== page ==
Join Jim Sherman, founder and president of ShermansTravel Media, as he travels through Italy this summer in search of the best smart luxury values. This is the first of several dispatches.
I am leaving Milan today, on my way to Olbia, Sardinia, where a group of us will embark on a tour of that famous island. Milan is a perfect two-day stop off. Most tourists are on their way transiting to someplace else. Lake Como is nearby, and of course one could combine Milan with Venice, Rome, or Florence.
People here in Milan are proud of their city's status as Italy's shopping and fashion capital. And I must say the shopping is amazing. Style is in the air as all Italians keep up with the latest smart fashion (observe their sunglasses and shoes). A walk around Via Spiga is like a stroll down Fifth Avenue and Rodeo Drive combined, but there are no cars, more alleys, and smaller stores. Here one sees haute couture, brand after brand Prada, Dolce and Gabana, Valentino, Armani, Louis Vuitton . . . you get the picture.
I think Milan is one of those rare places one just might want to visit solely to shop. Come late in the season and you'll find sales (soldi) all over, though it seems the more expensive the store, the smaller the soldi sign is in the window so look carefully.
The cultural sight to see in town is The Last Supper by Leonardo da Vinci. It's at the Santa Maria delle Grazie. You must reserve a ticket in advance! I also recommend taking the audio tour. What's fascinating is how other artists painted right over Leonardo's masterpiece centuries ago. I guess he was not so famous in his own time.
Other sights include the stunning Duomo (Gothic cathedral in the center of town), the Castle, and La Scala, the famous opera house.
I stayed at what, I am told, is the fashion set's preferred digs, the Hotel Principe di Savoia. It's a classic luxury hotel (and thankfully not stuffy) a smart splurge with a stunning restaurant (with pretty terrace). While room rates are actually reasonable given the luxury (with fashion weeks as exceptions), I couldn't understand why a cappuccino was 8 euros and a prosciutto/melon light bite was 24 euros.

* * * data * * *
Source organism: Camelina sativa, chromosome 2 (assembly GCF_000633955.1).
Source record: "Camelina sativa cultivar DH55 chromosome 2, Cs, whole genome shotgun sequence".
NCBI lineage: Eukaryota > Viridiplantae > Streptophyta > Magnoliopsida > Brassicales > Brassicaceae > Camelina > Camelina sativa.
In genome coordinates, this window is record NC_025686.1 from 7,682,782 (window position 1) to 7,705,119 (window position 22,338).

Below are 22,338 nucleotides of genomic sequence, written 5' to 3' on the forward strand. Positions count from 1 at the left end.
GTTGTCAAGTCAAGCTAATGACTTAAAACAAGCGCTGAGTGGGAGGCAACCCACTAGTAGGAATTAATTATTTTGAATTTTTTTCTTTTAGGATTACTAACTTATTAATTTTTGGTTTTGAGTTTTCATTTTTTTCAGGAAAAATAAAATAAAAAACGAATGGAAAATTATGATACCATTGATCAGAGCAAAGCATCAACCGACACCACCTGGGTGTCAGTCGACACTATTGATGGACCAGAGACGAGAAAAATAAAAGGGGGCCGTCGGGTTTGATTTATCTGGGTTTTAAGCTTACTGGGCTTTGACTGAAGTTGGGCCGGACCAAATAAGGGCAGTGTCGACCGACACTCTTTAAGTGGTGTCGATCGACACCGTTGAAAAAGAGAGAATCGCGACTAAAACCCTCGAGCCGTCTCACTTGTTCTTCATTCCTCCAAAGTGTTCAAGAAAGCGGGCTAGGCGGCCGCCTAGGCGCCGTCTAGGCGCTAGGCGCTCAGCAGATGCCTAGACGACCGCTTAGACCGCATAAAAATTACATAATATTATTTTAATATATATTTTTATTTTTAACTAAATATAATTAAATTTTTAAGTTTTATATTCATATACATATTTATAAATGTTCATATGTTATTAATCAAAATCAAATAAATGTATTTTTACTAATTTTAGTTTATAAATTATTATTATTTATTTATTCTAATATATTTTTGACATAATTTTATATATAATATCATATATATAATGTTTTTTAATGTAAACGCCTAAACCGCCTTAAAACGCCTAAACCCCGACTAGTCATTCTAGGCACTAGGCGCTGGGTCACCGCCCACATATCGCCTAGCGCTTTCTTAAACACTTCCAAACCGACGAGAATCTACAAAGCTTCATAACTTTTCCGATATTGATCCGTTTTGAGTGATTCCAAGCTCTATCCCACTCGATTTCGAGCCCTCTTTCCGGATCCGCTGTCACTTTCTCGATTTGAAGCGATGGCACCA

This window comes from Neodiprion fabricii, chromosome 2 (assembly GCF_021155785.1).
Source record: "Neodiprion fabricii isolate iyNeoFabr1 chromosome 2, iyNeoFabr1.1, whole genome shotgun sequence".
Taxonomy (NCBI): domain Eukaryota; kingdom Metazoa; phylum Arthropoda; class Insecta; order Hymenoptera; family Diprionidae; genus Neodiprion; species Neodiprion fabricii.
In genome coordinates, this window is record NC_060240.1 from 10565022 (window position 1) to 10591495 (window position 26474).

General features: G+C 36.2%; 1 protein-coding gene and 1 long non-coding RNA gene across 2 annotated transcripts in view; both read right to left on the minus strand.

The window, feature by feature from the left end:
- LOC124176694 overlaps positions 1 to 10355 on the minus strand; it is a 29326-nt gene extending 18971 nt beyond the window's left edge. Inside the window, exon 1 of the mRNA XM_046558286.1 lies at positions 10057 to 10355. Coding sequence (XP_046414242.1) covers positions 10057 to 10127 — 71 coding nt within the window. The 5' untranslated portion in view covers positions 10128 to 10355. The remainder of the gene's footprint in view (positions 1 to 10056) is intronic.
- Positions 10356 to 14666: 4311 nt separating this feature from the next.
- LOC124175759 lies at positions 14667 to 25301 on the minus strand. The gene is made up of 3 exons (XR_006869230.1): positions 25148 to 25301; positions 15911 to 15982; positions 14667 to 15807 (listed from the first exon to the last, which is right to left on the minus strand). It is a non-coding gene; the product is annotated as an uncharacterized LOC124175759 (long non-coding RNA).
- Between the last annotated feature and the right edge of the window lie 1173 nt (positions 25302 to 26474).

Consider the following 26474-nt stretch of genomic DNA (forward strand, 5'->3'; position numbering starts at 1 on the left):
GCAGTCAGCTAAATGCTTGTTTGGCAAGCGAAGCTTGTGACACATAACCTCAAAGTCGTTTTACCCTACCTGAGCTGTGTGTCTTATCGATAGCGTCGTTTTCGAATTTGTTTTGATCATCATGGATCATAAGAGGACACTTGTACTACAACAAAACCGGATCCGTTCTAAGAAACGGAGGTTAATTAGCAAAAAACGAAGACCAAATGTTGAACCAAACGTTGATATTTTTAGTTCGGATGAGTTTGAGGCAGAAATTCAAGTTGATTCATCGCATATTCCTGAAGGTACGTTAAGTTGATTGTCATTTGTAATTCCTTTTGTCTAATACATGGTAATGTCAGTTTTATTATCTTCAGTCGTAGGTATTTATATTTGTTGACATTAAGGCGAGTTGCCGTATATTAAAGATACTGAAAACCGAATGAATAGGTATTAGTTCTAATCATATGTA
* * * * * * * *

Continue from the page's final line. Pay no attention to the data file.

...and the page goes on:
One should also consider the Park Hyatt, The Gray, and The Milan. One of the most lavish is the Bulgari, which is ideally located, though very pricey. One should at least stop by for a drink (19-euro cocktails; well it is Bulgari) and, if the weather's nice, sit outside and watch the Ferraris and Porsches line up.
To eat, you can hardly go wrong in Italy. This is a land of amazing food and wine. My top pick in Milan is Ristorante da Giacomo, a lovely, down-to-earth, modest-sized spot. Prices are high but worth it. I had the pasta with lobster marinaro. Super. People say it's Valentino's favorite restaurant in town. I can see why. Leave room for dessert.
A less expensive option with an arguably trendier crowd is the Bistro Giacomo, just next door.
Milan, admittedly, is not at the top of most people's places to see in Italy. Afterall, there's Positano, Capri, Tuscany, Sardinia, Cinque Terre, and more. But it's a great starting or ending point for any vacation. Just leave luggage space for new clothes and accesssories.
Tip: Avoid the steep airport/city taxi ride (90 euros) by taking the train. Very convenient.
Next stop: Sardinia